Fintech’s Real Test in a Trying Economy

As the testing economic climate of today persists, it looks like fintech companies will need to keep a tighter grip on their finances, and consider different ways to commercialise their ideas with the help of various financial actors.

According to the suggestion made by Jeremy Welch, head of KPMG UK’s financial services deal advisory, fintech investors are going to need to be more attentive to cash burn rates, as opposed to a company’s absolute growth.

Fintech businesses that may have been relying on an economic climate which worked off of an abundance of cheap capital, and may be more affected by an economic lull, may have to reset their expectations going forward.

According to Welch, these kind of fintech companies will need to be more attentive to what they are spending their money on, regularly evaluate the efficiency and cost of consumer acquisition channels, and perhaps narrow down their target geographical reach, or the volume of products they aim to launch.

Discretionary spending, or spending made by choice only, will need to be controlled, as according to Welch, some fintech businesses have already thought about layoffs and hiring freezes.

This points to the simple fact that as we go through this economic turbulence, cash is going to become more important.

Despite this, a host of fintech businesses have already managed to raise large portions of capital and are entering this period of economic downturn with strong balance sheets.

Although these companies may be burning through cash quickly, they have enough cash available to allow this, says Welch.

There is no doubt that at this stage of the economic cycle, there are a lot of early-stage companies which have potentially disruptive intellectual property on their side but are just lacking the cash flow to pursue their ideas.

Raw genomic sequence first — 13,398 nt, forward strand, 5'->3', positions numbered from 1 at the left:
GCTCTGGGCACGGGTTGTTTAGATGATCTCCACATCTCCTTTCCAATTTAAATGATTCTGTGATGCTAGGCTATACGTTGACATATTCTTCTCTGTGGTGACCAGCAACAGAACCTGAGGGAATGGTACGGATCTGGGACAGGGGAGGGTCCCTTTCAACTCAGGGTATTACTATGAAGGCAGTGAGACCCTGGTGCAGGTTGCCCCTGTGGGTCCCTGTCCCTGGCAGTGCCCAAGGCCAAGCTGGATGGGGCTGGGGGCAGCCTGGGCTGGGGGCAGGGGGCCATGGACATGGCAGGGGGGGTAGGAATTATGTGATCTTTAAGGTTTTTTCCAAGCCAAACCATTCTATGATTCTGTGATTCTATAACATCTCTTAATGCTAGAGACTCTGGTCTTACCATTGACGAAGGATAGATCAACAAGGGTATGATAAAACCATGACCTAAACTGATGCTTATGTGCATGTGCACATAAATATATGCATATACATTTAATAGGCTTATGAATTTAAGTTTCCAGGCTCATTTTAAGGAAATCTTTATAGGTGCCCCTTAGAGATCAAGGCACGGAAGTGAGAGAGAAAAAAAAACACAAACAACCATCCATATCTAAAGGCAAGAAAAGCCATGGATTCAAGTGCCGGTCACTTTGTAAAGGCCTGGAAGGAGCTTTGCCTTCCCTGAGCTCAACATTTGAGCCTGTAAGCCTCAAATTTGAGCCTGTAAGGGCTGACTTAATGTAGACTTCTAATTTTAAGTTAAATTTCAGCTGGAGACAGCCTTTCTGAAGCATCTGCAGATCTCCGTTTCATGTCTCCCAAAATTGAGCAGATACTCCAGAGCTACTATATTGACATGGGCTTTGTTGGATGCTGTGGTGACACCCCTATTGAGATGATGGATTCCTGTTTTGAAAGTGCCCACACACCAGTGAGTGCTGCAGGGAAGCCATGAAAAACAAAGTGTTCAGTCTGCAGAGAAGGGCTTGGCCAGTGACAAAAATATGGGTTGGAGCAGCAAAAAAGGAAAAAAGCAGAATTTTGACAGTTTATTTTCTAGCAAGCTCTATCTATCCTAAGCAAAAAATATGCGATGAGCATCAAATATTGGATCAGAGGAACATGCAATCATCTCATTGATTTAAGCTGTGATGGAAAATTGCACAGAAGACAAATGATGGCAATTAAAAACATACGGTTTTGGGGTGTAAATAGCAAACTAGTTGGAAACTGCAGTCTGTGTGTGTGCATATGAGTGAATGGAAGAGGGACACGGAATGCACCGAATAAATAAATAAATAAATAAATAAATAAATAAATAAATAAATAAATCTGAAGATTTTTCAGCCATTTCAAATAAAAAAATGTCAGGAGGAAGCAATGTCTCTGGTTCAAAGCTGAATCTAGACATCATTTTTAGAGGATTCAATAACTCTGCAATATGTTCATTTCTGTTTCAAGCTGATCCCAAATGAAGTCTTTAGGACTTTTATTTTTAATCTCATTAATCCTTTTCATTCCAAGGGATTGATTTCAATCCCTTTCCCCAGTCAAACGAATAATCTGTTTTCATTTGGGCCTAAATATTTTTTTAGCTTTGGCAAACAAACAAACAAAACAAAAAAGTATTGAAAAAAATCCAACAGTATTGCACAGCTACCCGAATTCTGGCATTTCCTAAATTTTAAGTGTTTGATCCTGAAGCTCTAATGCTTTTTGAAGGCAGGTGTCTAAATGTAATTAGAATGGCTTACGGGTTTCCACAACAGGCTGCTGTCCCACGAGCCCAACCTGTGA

However, those companies could try to commercialise those ideas in other ways.

M&A, for instance, could bring in a lot of potential for large fintech companies, or those with the funds ready at hand for acquisitions, as they could introduce technology as a complementary part of their existing business model.

Otherwise, venture capital or private equity firms could look to combine a few of their portfolio fintech companies in order to create a more complete, well-rounded fintech opportunity.

On the other hand, traditional financial institutions or advisory firms may acquire businesses that may serve to emphasise and improve their existing service.

Some fintech companies may even consider reworking their business model, by transitioning from a business to consumer service to selling directly to other businesses.

Partnerships and joint ventures between fintechs and traditional financial institutions are also an effective route for fintech’s to capitalise on their valuable intellectual property, in these testing times.

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